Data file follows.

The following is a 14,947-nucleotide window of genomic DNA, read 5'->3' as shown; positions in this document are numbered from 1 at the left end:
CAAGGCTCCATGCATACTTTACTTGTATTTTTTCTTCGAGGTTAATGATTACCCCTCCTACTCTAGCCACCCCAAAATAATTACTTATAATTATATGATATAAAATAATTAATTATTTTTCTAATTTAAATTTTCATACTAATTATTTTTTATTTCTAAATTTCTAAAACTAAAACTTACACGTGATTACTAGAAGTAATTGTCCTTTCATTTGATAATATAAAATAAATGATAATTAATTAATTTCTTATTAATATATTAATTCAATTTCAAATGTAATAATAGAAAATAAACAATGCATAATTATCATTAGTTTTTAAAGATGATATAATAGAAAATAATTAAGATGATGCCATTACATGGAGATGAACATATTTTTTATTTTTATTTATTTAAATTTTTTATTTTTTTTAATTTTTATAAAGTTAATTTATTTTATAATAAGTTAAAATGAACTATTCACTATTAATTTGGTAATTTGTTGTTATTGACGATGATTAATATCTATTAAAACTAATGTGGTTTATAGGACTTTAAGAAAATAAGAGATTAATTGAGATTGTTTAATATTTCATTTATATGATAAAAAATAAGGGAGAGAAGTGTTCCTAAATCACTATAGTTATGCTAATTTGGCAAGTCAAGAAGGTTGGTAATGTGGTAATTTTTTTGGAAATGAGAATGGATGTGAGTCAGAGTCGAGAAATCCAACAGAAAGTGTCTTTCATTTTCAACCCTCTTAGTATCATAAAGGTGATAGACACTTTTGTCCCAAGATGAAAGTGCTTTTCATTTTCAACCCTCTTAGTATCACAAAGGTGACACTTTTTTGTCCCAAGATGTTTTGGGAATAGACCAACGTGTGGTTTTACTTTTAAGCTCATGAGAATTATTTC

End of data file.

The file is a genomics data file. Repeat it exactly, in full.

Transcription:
The following is a 14,947-nucleotide window of genomic DNA, read 5'->3' as shown; positions in this document are numbered from 1 at the left end:
CAAGGCTCCATGCATACTTTACTTGTATTTTTTCTTCGAGGTTAATGATTACCCCTCCTACTCTAGCCACCCCAAAATAATTACTTATAATTATATGATATAAAATAATTAATTATTTTTCTAATTTAAATTTTCATACTAATTATTTTTTATTTCTAAATTTCTAAAACTAAAACTTACACGTGATTACTAGAAGTAATTGTCCTTTCATTTGATAATATAAAATAAATGATAATTAATTAATTTCTTATTAATATATTAATTCAATTTCAAATGTAATAATAGAAAATAAACAATGCATAATTATCATTAGTTTTTAAAGATGATATAATAGAAAATAATTAAGATGATGCCATTACATGGAGATGAACATATTTTTTATTTTTATTTATTTAAATTTTTTATTTTTTTTAATTTTTATAAAGTTAATTTATTTTATAATAAGTTAAAATGAACTATTCACTATTAATTTGGTAATTTGTTGTTATTGACGATGATTAATATCTATTAAAACTAATGTGGTTTATAGGACTTTAAGAAAATAAGAGATTAATTGAGATTGTTTAATATTTCATTTATATGATAAAAAATAAGGGAGAGAAGTGTTCCTAAATCACTATAGTTATGCTAATTTGGCAAGTCAAGAAGGTTGGTAATGTGGTAATTTTTTTGGAAATGAGAATGGATGTGAGTCAGAGTCGAGAAATCCAACAGAAAGTGTCTTTCATTTTCAACCCTCTTAGTATCATAAAGGTGATAGACACTTTTGTCCCAAGATGAAAGTGCTTTTCATTTTCAACCCTCTTAGTATCACAAAGGTGACACTTTTTTGTCCCAAGATGTTTTGGGAATAGACCAACGTGTGGTTTTACTTTTAAGCTCATGAGAATTATTTC